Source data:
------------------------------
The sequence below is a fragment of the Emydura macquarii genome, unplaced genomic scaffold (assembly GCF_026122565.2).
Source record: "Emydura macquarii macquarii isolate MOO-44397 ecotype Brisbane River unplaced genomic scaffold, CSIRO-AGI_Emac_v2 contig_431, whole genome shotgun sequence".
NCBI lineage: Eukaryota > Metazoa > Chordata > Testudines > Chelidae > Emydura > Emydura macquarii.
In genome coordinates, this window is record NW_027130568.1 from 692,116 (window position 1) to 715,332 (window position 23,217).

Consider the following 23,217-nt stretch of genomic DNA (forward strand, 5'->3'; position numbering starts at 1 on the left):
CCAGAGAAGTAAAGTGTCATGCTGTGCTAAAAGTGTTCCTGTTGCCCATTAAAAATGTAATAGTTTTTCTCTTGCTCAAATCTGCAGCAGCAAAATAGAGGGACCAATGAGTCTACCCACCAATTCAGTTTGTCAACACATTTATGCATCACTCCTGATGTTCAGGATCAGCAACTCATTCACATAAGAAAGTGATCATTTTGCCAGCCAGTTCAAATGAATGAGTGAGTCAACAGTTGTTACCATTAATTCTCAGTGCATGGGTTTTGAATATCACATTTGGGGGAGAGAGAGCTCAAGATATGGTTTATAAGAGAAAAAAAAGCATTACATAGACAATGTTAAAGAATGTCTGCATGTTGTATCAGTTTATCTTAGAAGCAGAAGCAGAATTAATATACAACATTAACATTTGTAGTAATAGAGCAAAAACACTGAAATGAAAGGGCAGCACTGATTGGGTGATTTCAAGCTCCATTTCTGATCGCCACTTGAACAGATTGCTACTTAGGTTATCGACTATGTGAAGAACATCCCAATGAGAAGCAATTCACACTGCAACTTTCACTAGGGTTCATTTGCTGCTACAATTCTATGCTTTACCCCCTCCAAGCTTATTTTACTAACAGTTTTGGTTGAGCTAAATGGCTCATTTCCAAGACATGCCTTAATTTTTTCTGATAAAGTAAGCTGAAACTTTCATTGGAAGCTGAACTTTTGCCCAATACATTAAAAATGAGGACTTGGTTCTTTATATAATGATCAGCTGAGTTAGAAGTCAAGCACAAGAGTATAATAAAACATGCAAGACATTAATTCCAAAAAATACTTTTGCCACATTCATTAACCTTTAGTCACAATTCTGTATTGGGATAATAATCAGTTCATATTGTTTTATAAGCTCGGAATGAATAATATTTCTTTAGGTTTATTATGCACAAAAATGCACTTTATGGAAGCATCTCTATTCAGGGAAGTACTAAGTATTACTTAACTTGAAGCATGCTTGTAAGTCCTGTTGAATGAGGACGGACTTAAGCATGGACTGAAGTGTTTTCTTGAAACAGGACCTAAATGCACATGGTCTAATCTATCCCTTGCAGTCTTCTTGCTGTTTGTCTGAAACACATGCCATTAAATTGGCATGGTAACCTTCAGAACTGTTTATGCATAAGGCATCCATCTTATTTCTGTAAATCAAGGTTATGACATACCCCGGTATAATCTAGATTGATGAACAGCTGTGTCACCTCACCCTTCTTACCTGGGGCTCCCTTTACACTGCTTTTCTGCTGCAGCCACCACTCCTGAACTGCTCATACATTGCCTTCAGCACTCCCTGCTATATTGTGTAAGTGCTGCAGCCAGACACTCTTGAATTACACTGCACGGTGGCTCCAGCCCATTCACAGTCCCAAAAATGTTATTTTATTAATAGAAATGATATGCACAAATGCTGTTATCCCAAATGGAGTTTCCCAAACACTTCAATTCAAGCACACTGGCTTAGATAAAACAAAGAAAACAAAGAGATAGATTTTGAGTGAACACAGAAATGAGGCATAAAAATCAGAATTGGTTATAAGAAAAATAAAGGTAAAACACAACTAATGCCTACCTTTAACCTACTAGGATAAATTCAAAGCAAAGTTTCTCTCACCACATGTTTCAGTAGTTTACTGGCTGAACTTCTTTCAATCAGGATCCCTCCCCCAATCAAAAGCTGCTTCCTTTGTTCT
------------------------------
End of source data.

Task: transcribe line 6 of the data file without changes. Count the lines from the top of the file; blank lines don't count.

CCAGAGAAGTAAAGTGTCATGCTGTGCTAAAAGTGTTCCTGTTGCCCATTAAAAATGTAATAGTTTTTCTCTTGCTCAAATCTGCAGCAGCAAAATAGAGGGACCAATGAGTCTACCCACCAATTCAGTTTGTCAACACATTTATGCATCACTCCTGATGTTCAGGATCAGCAACTCATTCACATAAGAAAGTGATCATTTTGCCAGCCAGTTCAAATGAATGAGTGAGTCAACAGTTGTTACCATTAATTCTCAGTGCATGGGTTTTGAATATCACATTTGGGGGAGAGAGAGCTCAAGATATGGTTTATAAGAGAAAAAAAAGCATTACATAGACAATGTTAAAGAATGTCTGCATGTTGTATCAGTTTATCTTAGAAGCAGAAGCAGAATTAATATACAACATTAACATTTGTAGTAATAGAGCAAAAACACTGAAATGAAAGGGCAGCACTGATTGGGTGATTTCAAGCTCCATTTCTGATCGCCACTTGAACAGATTGCTACTTAGGTTATCGACTATGTGAAGAACATCCCAATGAGAAGCAATTCACACTGCAACTTTCACTAGGGTTCATTTGCTGCTACAATTCTATGCTTTACCCCCTCCAAGCTTATTTTACTAACAGTTTTGGTTGAGCTAAATGGCTCATTTCCAAGACATGCCTTAATTTTTTCTGATAAAGTAAGCTGAAACTTTCATTGGAAGCTGAACTTTTGCCCAATACATTAAAAATGAGGACTTGGTTCTTTATATAATGATCAGCTGAGTTAGAAGTCAAGCACAAGAGTATAATAAAACATGCAAGACATTAATTCCAAAAAATACTTTTGCCACATTCATTAACCTTTAGTCACAATTCTGTATTGGGATAATAATCAGTTCATATTGTTTTATAAGCTCGGAATGAATAATATTTCTTTAGGTTTATTATGCACAAAAATGCACTTTATGGAAGCATCTCTATTCAGGGAAGTACTAAGTATTACTTAACTTGAAGCATGCTTGTAAGTCCTGTTGAATGAGGACGGACTTAAGCATGGACTGAAGTGTTTTCTTGAAACAGGACCTAAATGCACATGGTCTAATCTATCCCTTGCAGTCTTCTTGCTGTTTGTCTGAAACACATGCCATTAAATTGGCATGGTAACCTTCAGAACTGTTTATGCATAAGGCATCCATCTTATTTCTGTAAATCAAGGTTATGACATACCCCGGTATAATCTAGATTGATGAACAGCTGTGTCACCTCACCCTTCTTACCTGGGGCTCCCTTTACACTGCTTTTCTGCTGCAGCCACCACTCCTGAACTGCTCATACATTGCCTTCAGCACTCCCTGCTATATTGTGTAAGTGCTGCAGCCAGACACTCTTGAATTACACTGCACGGTGGCTCCAGCCCATTCACAGTCCCAAAAATGTTATTTTATTAATAGAAATGATATGCACAAATGCTGTTATCCCAAATGGAGTTTCCCAAACACTTCAATTCAAGCACACTGGCTTAGATAAAACAAAGAAAACAAAGAGATAGATTTTGAGTGAACACAGAAATGAGGCATAAAAATCAGAATTGGTTATAAGAAAAATAAAGGTAAAACACAACTAATGCCTACCTTTAACCTACTAGGATAAATTCAAAGCAAAGTTTCTCTCACCACATGTTTCAGTAGTTTACTGGCTGAACTTCTTTCAATCAGGATCCCTCCCCCAATCAAAAGCTGCTTCCTTTGTTCT